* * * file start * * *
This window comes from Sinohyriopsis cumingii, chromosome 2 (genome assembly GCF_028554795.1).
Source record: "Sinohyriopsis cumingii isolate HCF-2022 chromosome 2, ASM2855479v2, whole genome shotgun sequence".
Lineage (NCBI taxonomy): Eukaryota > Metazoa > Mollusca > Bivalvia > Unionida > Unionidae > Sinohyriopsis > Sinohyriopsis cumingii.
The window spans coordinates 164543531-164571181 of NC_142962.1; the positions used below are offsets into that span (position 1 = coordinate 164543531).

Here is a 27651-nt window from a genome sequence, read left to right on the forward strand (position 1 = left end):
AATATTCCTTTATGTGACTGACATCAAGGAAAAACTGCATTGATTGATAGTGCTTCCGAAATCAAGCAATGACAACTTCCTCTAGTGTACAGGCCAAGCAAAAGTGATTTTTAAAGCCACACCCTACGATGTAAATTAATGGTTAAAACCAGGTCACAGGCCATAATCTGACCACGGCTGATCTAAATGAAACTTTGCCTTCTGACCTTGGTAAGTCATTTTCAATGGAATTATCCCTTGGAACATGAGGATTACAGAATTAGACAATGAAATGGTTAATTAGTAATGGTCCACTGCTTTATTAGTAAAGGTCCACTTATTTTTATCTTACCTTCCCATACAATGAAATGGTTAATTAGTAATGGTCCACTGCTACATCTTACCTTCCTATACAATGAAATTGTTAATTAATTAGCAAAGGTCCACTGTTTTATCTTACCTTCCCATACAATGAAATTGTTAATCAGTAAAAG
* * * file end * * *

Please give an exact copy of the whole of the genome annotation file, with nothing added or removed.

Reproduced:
This window comes from Sinohyriopsis cumingii, chromosome 2 (genome assembly GCF_028554795.1).
Source record: "Sinohyriopsis cumingii isolate HCF-2022 chromosome 2, ASM2855479v2, whole genome shotgun sequence".
Lineage (NCBI taxonomy): Eukaryota > Metazoa > Mollusca > Bivalvia > Unionida > Unionidae > Sinohyriopsis > Sinohyriopsis cumingii.
The window spans coordinates 164543531-164571181 of NC_142962.1; the positions used below are offsets into that span (position 1 = coordinate 164543531).

Here is a 27651-nt window from a genome sequence, read left to right on the forward strand (position 1 = left end):
AATATTCCTTTATGTGACTGACATCAAGGAAAAACTGCATTGATTGATAGTGCTTCCGAAATCAAGCAATGACAACTTCCTCTAGTGTACAGGCCAAGCAAAAGTGATTTTTAAAGCCACACCCTACGATGTAAATTAATGGTTAAAACCAGGTCACAGGCCATAATCTGACCACGGCTGATCTAAATGAAACTTTGCCTTCTGACCTTGGTAAGTCATTTTCAATGGAATTATCCCTTGGAACATGAGGATTACAGAATTAGACAATGAAATGGTTAATTAGTAATGGTCCACTGCTTTATTAGTAAAGGTCCACTTATTTTTATCTTACCTTCCCATACAATGAAATGGTTAATTAGTAATGGTCCACTGCTACATCTTACCTTCCTATACAATGAAATTGTTAATTAATTAGCAAAGGTCCACTGTTTTATCTTACCTTCCCATACAATGAAATTGTTAATCAGTAAAAG